When I read the blogs of others there are so many stories out there. Often what I read is obviously something that the writer has either told or heard numerous times. Oral story being preserved in the written form. I read the words aloud to my family and a little later I overhear one of them retelling it over the phone to one of their friends. Yes, it has changed a little, much like the stories of the secondhand lions. How much of the story is what actually happened and how much of it is what all players wished happened? How much of it is colored for a better effect, or a worse one? Would the original cast recognize their roles?

The beauty of the word and how it caresses the idea giving the creator the opportunity to communicate love, anger, joy, sadness, ecstasy, despair is one of the most important things that a parent, mentor, can give to a child.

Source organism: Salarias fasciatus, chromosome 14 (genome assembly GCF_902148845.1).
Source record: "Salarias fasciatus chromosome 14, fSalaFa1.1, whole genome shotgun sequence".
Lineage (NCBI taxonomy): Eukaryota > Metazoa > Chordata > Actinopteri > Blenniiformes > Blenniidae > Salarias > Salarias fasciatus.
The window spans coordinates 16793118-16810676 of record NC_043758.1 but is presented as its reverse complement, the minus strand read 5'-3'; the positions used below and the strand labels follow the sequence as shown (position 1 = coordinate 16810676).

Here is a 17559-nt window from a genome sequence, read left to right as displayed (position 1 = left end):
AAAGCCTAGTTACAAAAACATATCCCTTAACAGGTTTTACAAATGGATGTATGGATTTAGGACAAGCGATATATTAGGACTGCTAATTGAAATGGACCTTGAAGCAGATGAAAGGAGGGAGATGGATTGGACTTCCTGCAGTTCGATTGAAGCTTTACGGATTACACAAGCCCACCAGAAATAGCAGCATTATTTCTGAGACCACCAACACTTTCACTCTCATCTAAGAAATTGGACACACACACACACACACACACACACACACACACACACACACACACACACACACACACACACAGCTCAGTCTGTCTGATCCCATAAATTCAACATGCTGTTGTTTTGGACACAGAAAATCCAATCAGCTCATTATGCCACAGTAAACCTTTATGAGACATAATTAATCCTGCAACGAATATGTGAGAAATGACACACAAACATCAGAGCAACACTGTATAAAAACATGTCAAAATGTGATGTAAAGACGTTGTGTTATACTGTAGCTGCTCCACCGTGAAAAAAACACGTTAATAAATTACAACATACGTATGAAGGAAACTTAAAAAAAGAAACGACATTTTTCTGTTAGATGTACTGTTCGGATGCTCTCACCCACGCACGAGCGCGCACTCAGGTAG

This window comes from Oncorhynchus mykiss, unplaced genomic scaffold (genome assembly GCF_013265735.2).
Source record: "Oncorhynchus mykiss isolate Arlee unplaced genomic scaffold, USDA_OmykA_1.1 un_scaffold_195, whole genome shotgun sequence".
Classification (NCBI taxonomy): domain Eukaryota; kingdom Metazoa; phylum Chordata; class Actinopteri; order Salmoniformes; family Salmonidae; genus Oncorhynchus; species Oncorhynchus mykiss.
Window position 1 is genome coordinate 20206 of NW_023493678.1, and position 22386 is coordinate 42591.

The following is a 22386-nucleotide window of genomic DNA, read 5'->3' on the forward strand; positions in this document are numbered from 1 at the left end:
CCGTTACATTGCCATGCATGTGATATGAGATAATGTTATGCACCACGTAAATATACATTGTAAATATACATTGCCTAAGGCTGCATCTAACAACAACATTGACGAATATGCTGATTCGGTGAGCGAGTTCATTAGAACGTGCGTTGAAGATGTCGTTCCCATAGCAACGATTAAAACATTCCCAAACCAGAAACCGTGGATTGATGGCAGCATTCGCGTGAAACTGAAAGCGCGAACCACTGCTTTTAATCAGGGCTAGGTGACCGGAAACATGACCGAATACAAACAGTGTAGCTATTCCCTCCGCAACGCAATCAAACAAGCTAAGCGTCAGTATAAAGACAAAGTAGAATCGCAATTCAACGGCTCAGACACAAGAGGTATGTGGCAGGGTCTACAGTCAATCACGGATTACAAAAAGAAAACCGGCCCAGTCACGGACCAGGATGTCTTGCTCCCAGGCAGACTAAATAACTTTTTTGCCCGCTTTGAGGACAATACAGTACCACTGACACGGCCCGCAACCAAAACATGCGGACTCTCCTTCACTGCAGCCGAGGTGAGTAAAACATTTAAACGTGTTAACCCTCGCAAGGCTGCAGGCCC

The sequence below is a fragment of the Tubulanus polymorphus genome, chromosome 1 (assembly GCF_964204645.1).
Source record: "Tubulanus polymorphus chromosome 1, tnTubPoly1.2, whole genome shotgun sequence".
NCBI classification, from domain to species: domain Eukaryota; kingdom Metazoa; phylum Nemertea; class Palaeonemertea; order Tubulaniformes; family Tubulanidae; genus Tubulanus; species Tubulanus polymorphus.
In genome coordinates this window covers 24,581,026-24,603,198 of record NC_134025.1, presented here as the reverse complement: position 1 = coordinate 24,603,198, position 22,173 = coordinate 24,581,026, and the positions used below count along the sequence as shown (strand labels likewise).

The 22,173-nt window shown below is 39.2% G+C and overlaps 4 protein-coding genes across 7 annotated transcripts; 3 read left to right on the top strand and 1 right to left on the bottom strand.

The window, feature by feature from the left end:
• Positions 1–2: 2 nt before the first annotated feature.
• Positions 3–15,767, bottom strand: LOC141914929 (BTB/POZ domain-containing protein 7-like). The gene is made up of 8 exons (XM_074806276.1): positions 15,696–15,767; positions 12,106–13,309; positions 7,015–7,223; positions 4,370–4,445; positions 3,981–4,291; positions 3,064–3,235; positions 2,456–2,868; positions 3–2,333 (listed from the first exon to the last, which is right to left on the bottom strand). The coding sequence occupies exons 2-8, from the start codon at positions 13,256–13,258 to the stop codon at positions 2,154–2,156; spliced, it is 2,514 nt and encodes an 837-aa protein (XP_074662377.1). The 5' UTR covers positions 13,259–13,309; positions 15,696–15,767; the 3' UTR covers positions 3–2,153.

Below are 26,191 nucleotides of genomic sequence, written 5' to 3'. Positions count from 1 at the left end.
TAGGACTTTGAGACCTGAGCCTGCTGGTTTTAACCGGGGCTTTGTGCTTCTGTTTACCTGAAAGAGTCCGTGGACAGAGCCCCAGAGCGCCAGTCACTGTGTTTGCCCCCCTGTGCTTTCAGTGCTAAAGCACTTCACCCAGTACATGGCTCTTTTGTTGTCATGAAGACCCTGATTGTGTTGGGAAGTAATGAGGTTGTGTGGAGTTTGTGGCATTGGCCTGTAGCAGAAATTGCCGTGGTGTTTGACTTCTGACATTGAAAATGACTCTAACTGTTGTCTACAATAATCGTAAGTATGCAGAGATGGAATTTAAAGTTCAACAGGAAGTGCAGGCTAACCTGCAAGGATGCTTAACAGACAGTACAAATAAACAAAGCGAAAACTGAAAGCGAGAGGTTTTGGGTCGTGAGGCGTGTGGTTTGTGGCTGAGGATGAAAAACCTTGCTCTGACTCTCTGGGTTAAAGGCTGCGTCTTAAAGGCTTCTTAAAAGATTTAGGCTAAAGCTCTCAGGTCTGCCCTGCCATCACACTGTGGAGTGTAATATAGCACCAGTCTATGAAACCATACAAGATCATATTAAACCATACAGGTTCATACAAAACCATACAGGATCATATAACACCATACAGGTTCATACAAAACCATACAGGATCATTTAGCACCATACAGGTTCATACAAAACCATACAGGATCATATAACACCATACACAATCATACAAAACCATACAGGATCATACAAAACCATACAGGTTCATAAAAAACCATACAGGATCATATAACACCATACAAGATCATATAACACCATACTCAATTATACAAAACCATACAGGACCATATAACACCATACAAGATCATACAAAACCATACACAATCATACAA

Sunday, March 02, 2008

Good-By Ha, Hello Fast

Let the days in excess of the months be placed before the month of fasting. We have ordained that these, amid all nights and days, shall be the manifestations of the letter Ha, and thus they have not been bounded by the limits of the year and its months. It behoveth the people of Baha, throughout these days, to provide good cheer for themselves, their kindred and, beyond them, the poor and needy, and with joy and exultation to hail and glorify their Lord, to sing His praise and magnify His Name; and when they end -- these days of giving that precede the season of restraint -- let them enter upon the Fast.
(Baha'u'llah, Synopsis and Codification of the Kitab-i-Aqdas, p. 13)